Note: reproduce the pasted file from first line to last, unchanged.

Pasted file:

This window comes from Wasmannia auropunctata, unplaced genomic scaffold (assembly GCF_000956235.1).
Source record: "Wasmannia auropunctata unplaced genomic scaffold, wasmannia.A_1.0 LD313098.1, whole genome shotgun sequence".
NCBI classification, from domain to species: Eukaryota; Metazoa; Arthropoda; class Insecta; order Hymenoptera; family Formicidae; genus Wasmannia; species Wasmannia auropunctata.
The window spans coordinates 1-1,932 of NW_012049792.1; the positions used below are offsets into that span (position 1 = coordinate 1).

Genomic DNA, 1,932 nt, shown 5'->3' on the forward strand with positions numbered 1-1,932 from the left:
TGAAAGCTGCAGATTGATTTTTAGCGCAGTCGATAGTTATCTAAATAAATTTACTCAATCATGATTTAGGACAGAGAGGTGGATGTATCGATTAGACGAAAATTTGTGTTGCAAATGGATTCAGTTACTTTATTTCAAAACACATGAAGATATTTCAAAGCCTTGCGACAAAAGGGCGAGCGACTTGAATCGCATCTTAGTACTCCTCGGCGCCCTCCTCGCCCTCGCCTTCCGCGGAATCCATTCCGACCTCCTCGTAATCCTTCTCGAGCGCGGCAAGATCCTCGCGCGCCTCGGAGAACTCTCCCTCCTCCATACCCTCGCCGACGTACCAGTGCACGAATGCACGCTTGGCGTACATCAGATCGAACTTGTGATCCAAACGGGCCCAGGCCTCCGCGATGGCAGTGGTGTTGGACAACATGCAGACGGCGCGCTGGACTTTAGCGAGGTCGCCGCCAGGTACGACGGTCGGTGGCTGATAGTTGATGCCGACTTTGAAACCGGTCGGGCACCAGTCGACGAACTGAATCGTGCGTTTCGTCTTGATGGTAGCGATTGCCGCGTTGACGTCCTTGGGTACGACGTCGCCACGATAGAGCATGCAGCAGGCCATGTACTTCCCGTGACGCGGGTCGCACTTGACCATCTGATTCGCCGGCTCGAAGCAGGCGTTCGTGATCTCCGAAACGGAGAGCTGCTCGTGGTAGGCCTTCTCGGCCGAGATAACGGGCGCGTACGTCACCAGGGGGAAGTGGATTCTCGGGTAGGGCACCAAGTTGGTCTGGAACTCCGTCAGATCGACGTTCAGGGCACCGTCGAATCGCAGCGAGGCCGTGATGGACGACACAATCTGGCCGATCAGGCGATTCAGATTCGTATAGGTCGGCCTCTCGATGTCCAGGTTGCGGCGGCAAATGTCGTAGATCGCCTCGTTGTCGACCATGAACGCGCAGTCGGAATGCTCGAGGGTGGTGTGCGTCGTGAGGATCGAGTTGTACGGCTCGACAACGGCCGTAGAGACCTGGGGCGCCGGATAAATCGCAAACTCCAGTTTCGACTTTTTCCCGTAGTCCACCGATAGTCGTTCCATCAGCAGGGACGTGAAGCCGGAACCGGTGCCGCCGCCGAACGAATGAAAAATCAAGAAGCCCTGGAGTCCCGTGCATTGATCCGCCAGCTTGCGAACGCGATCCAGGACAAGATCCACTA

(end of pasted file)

This window comes from Wasmannia auropunctata, unplaced genomic scaffold (assembly GCF_000956235.1).
Source record: "Wasmannia auropunctata unplaced genomic scaffold, wasmannia.A_1.0 LD313098.1, whole genome shotgun sequence".
NCBI classification, from domain to species: Eukaryota; Metazoa; Arthropoda; class Insecta; order Hymenoptera; family Formicidae; genus Wasmannia; species Wasmannia auropunctata.
The window spans coordinates 1-1,932 of NW_012049792.1; the positions used below are offsets into that span (position 1 = coordinate 1).

Genomic DNA, 1,932 nt, shown 5'->3' on the forward strand with positions numbered 1-1,932 from the left:
TGAAAGCTGCAGATTGATTTTTAGCGCAGTCGATAGTTATCTAAATAAATTTACTCAATCATGATTTAGGACAGAGAGGTGGATGTATCGATTAGACGAAAATTTGTGTTGCAAATGGATTCAGTTACTTTATTTCAAAACACATGAAGATATTTCAAAGCCTTGCGACAAAAGGGCGAGCGACTTGAATCGCATCTTAGTACTCCTCGGCGCCCTCCTCGCCCTCGCCTTCCGCGGAATCCATTCCGACCTCCTCGTAATCCTTCTCGAGCGCGGCAAGATCCTCGCGCGCCTCGGAGAACTCTCCCTCCTCCATACCCTCGCCGACGTACCAGTGCACGAATGCACGCTTGGCGTACATCAGATCGAACTTGTGATCCAAACGGGCCCAGGCCTCCGCGATGGCAGTGGTGTTGGACAACATGCAGACGGCGCGCTGGACTTTAGCGAGGTCGCCGCCAGGTACGACGGTCGGTGGCTGATAGTTGATGCCGACTTTGAAACCGGTCGGGCACCAGTCGACGAACTGAATCGTGCGTTTCGTCTTGATGGTAGCGATTGCCGCGTTGACGTCCTTGGGTACGACGTCGCCACGATAGAGCATGCAGCAGGCCATGTACTTCCCGTGACGCGGGTCGCACTTGACCATCTGATTCGCCGGCTCGAAGCAGGCGTTCGTGATCTCCGAAACGGAGAGCTGCTCGTGGTAGGCCTTCTCGGCCGAGATAACGGGCGCGTACGTCACCAGGGGGAAGTGGATTCTCGGGTAGGGCACCAAGTTGGTCTGGAACTCCGTCAGATCGACGTTCAGGGCACCGTCGAATCGCAGCGAGGCCGTGATGGACGACACAATCTGGCCGATCAGGCGATTCAGATTCGTATAGGTCGGCCTCTCGATGTCCAGGTTGCGGCGGCAAATGTCGTAGATCGCCTCGTTGTCGACCATGAACGCGCAGTCGGAATGCTCGAGGGTGGTGTGCGTCGTGAGGATCGAGTTGTACGGCTCGACAACGGCCGTAGAGACCTGGGGCGCCGGATAAATCGCAAACTCCAGTTTCGACTTTTTCCCGTAGTCCACCGATAGTCGTTCCATCAGCAGGGACGTGAAGCCGGAACCGGTGCCGCCGCCGAACGAATGAAAAATCAAGAAGCCCTGGAGTCCCGTGCATTGATCCGCCAGCTTGCGAACGCGATCCAGGACAAGATCCACTA